Wisconsin—Herman E. Everz, Ripon, $6;
John Larrabee, Fairchlld, $12: George H.
Clarke, Eagle River, $6; Thomas Connor, Na
tional home, Milwaukee, $6; George Pierce,
Silver Lake, $6: Richard H. Garland, West
Salem, $8; E. H. Boernke. Wausau, $10.
South Dakota—Joseph B. Walter (dead),
Howard, $8; Helen M. Walter, Howard, $8;
C. P. Orth, Deadwood, $8.
Poll on SubMidy BUI.
New York. Jan. 17.—A poll of the house
by Herald correspondents, on the ship sub
sidy bill, gives the following result:
For ship subsidy bill in its present form,
153; against, bill in its present form, 201;
bill as it stands, beaten in the house by 48.
For the bill as proposed to be amended,
186: against bill as proposed to be amended,
1U8; majority in house for amended bill, 18.
Washington Note*.
The Indian commissioner has decided to re
port favorably on the bill offered by Senator
Hansbrough to establish an industrial school
for the North Dakota Indiana at Mandan, in
that state.
Senator Kyle has recommended James E.
Rus3ell for appointment to the West Point
military academy. A vacancy is created to
the credit of South Dakota by the failure of
Albert T. Lyman to pass his examination.
It is stated at the interior department that
Indian Agent Stephens of Crow Creek, 8. D.,
is again slated for removal. Protests have
been made against the appointment of Harry
Chamberlain, who has been recommended for
the place.
Captain McCalla writes In a letter:
"I am greatly interested in Captain Hall,
U. S. M. C, who has been so unjustly
accused of cowardice in the newspapers,
while defending the legations in Peking. As
1 have said in an official indorsement, T do
not believe, from my actual experience with
Captain Hall during hostilities, and from my
knowledge of him, that there is any real
foundation for such a charge."
FATAL KENTUCKY RIOT
•■ . .; - ; __■
It Is Caused by a Father's Objection*
to Hit) Daughter's Suitor.
Corbin, Ky., Jan. 17.—1n a riot here last
night two persons were killed, one was
mortally wounded, three or four were
v wounded, and a building was wrecked by
,\lynainite.
James Shot well was shot and mortally
wounded yesterday by Rolla White, be
cause Shotwell objected to White's atten
tions to Shotwell's daughter. White went
to his brother's store, where he surren
; dered to a deputy sheriff, and fbe store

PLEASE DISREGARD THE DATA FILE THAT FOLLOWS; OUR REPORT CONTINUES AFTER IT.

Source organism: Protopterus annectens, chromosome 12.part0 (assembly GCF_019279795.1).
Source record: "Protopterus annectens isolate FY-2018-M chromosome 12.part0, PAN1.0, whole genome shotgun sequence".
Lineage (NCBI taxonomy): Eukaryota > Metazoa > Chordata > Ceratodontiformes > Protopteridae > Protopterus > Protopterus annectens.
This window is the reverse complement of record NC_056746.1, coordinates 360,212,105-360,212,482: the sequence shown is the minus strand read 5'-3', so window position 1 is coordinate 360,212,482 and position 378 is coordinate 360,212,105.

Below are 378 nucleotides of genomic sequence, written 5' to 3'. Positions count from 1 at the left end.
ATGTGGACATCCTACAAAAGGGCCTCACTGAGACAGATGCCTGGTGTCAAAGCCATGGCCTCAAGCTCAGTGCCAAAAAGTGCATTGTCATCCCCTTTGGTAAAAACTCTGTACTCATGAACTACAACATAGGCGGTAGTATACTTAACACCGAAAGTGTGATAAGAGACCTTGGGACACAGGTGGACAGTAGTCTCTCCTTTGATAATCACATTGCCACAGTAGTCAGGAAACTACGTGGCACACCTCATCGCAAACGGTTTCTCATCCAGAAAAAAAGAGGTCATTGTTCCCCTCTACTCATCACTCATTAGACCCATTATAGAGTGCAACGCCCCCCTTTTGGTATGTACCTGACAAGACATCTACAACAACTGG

was barricaded. When night fell the store
i was wrecked by dynamite. Rolla White
is now in the custody of the sherHT.
POINT TO MANY WRECKS.
Victoria, B. C, Jan. IT.—The steamer Queen
City, which arrived at midnight Xrom the
west coafet of Vancouver island, reports that
three ships' boats have been- found smashed
on the coast, together with the name-board of
a veaser, with the letters "Rei-Ner." The
weather has be«n very rough oft J^e coast.
FLATULENCY
belching and sourness of the stomach cause
much suffering. Hostetter's Stomach Bitters
will prevent such troubles. It cleanses the
blood of all impurities, keeps the stomach in
good order and wards off attacks of dyspepsia,
indigestion and biliousness. Everybody needs
it to prevent nervousness and insomnia and to
keep the bowels regular. See that 9«r Private
Revenue Stamp covers the neck of the bottle.
Try it for Hostetter's
Malaria Stomach
Fever and Ague Bitters
HE WANTS REVENGE
Quay After the Scalp of Postmaster-
General Smith.
WOULD KEEP HIM OUT OF CABINET
Wagon I.oikln of Kluuem Are- Sent
to' the .Senate for lit* In
' stallation.
JV»tr York Sun Special S»rvio»
Washington, Jan. 17. —Senator-elect Quay
of Pennsylvania, it is freely stated, laid
out his campaign for humiliating Post
master General Smith. Mr. Quay and his
allies assert that he has been the real
backing of the "insurgent" movement of
Pennsylvania republicans against Quay.
They will first make a bitter fight against
a second term for Mr. Smith In the cabinet.
If that effort fails, Senators Quay and Pen
rose of Pennsylvania will wage an open
war against the confirmation of Mr. Smith's
nomination in the senate.
When Mr. Quay was sworn in to-day he
assigned the desk on the back row of
the republican aide of. the: chamber for
merly occupied by Senator Hanna, whose
vote kept Mr. Quay out of the senate last
year.
Scores of Mr. Quay's friends from all
parts of Pennsylvania were present to wit
ness the final scene of - his contest. Not
in the history of the senate has a senator
received such a profusion of flowers. The
flowers came to the casltol literally by
the wagon load, and it was impossible to
display all of them in the senate cham
ber. • ;s ■ ■
TO MOVE ON CROOKSTON
DRAINAGE! covektion this WEEK
Friday and Saturday to Be Given to
the Work—What Cruokston
la Doing
Special to The Journal.
• Crookston, Minn., Jan. 17.—The tri
state drainage convention, to be held here
Friday and Saturday, gathers increased
importance as the time approaches for
the delegates to convene. The attendance
promises to be much greater than was an
ticipated.
Mayor Campbell, who has been in the